Over the course of the past year, we have witnessed an undue amount of reverence granted to critical race theory (CRT) by the political left in America.
CRT’s definition is quite simple. As is the case with other brainchildren of 1970s academia, the philosophy behind CRT is far from complex – all it does is suggest racism to be endemic in all of America’s institutions, and that most disparities and inequalities of outcome in American life can be chalked up to some variant of systemic discrimination.
This may read as a cynical summation of the issue, however, that is not the case. These are its key tenets, explicitly outlined by leading critical race theorists.
CRT leaves its adherents with the primary takeaway that America is a nation built on the backs of the oppressed for the purpose of propagating their oppression, and that all of its institutions are permanently tainted by this. In other words, CRT suggests that America is racist to its core and that in turn, its institutions ought to be viewed exclusively through the lens of race.
This notion – which characterizes the most prosperous, equitable, diverse, and moral nation that humanity has seen to date as something rooted in inherent evil – is reprehensible by nature.
Even more reprehensible is the fact that CRT has found itself inserted into the curricula of institutions of both higher and lower education. Public schools have begun teaching CRT under the guise of promoting supposed standards of equity and historical awareness.
However, a cursory glance at what is actually being taught – including New York City parents receiving school-sanctioned surveys on whiteness and the adaptation of the historically tone-deaf 1619 Project by some of the nation’s largest school districts – quickly tears away at that thin veneer of innocuity.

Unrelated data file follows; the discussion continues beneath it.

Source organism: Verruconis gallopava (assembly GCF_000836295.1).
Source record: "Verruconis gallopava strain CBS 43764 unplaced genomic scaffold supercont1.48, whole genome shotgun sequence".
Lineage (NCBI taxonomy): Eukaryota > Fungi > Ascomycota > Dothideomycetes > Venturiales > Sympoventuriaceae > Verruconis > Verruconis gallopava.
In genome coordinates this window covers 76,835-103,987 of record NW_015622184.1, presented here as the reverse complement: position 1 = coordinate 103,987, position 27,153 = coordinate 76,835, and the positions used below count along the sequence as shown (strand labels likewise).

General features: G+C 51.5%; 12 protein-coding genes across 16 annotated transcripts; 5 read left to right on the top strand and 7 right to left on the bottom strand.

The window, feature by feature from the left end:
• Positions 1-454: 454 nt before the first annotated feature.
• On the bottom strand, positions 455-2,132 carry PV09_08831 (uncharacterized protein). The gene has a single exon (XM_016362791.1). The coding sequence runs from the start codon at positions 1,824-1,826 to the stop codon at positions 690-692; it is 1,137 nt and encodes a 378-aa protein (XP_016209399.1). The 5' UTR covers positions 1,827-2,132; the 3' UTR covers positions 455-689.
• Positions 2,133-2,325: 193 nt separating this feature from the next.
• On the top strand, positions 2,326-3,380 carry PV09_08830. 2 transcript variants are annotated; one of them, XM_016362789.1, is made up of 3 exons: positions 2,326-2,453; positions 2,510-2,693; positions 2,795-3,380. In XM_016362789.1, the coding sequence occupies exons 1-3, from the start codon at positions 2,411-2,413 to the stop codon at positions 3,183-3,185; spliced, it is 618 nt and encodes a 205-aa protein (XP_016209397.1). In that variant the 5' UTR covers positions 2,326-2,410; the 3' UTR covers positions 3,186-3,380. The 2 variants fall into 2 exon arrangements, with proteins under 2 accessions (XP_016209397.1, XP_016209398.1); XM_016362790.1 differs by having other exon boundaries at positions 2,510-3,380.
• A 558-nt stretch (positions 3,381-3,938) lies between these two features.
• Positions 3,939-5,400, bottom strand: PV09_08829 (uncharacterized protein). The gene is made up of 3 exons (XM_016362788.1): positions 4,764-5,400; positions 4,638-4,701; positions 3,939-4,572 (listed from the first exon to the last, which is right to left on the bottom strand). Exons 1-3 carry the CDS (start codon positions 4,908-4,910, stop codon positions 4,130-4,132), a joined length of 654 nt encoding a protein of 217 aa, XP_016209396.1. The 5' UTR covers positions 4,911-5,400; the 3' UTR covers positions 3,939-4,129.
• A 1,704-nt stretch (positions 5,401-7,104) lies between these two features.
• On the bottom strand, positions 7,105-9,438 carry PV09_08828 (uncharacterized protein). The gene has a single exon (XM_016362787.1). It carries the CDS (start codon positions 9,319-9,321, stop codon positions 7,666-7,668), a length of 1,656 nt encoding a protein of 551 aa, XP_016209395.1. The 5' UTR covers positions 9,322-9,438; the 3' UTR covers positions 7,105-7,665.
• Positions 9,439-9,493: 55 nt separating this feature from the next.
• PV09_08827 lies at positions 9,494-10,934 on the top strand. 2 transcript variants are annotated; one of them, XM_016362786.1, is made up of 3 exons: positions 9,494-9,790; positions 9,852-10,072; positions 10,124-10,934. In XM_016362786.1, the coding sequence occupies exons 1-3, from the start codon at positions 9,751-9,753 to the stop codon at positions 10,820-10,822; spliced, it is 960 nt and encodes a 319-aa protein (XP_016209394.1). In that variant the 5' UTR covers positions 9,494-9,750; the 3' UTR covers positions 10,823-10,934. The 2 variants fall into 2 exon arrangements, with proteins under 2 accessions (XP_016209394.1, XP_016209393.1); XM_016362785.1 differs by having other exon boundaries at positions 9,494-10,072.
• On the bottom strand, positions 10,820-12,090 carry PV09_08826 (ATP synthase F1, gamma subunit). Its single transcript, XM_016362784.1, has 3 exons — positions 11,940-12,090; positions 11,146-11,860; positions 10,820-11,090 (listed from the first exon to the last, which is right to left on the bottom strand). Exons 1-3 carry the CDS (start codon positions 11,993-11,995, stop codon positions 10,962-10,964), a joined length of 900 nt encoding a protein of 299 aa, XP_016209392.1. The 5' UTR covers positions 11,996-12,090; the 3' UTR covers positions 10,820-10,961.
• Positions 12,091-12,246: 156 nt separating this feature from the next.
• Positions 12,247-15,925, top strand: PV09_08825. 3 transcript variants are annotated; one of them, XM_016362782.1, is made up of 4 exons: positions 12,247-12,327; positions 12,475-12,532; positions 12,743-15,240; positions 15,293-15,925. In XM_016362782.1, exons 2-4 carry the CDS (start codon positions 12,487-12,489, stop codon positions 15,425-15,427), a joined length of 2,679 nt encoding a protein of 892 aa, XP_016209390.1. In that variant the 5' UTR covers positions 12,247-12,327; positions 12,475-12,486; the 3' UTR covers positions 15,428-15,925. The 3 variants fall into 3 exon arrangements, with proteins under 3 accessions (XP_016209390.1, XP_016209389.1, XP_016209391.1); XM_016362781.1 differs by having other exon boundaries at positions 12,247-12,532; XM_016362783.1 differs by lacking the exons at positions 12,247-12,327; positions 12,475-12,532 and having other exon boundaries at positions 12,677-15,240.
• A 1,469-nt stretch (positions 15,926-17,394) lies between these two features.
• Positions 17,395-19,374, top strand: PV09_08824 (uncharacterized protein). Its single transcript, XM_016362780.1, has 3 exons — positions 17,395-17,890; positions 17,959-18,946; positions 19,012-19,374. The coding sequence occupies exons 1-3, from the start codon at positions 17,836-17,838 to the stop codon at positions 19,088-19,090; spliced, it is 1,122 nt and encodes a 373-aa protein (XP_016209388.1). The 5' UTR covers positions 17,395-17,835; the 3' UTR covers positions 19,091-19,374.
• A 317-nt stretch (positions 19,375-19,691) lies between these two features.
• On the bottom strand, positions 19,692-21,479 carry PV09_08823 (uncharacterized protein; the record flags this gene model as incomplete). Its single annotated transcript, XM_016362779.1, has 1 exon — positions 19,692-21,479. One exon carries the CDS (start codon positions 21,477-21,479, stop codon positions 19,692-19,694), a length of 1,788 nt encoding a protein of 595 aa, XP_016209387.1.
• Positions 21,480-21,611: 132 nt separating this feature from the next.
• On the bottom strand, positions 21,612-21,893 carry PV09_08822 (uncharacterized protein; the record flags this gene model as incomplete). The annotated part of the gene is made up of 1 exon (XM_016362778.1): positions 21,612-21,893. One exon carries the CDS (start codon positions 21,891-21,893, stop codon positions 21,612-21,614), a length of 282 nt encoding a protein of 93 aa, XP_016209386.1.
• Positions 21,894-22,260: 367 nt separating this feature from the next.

Several videos of parents confronting school boards over their curricula have gone viral – the most notable rebuttal came from Ty Smith, a father and conservative web personality from Illinois, who later told Fox News that he believes CRT-based curricula to be “a whole bunch of nonsense, virtue signaling, playing off people’s emotion.”
He continued, “the only race there is, is the human race.”
This sentiment, of course, is entirely correct.
Meanwhile, Loudoun County – a deep-blue Washington, D.C. exurb – has similarly found itself at the epicenter of the CRT debate as widespread discontentment with the county’s school board has made way for organized protests and airings of grievances before school administrators.
Given CRT’s inflammatory nature and basis in objective historical falsehood, community blowback was inevitable once the theory reared its head in the mainstream. However, the institutional blowback has been just as significant – most notable among these rebukes of the theory is the Florida state Board of Education’s recent decision to ban CRT from its public schools outright.
Other states that have taken either legislative or administrative action on the matter include Arkansas, Georgia, Idaho, Iowa, New Hampshire, Oklahoma, Tennessee, Texas, and Utah.
This has been met by critical race theorists coyly characterizing anyone who opposes CRT being shoehorned into every aspect of American discourse as being “too afraid” to confront and discuss the reality that is America’s checkered history at best, and motivated by outright racial animus at worst. To them, the fact that there is any discord over CRT at all is simply a product of a right-wing scare tactic, a nefarious political bogeyman seeking to undermine the discussion of racial issues.
This, naturally, is patent nonsense – a tired platitude sheathed in a false sense of moral superiority. Shutting down good-faith counterarguments under the assumption that any divergence from one’s backward worldview is indicative of the deep-seated racism of the masses and their desire to “go along to get along” is intellectual thuggery of the highest order and grants one no moral standing.
There exists no rational or moral foundation for the teaching of CRT – a racially divisive, historically illiterate set of untruths strung together by agenda-driven ideologues – in any facet of American life. As such, the resulting fallout is not only predictable, but understandable, and Americans are similarly justified in voicing their discontentment with CRT as its proponents nudge it towards becoming the status quo of our discourse.
The views expressed in this article are the opinion of the author and do not necessarily reflect those of Lone Conservative staff.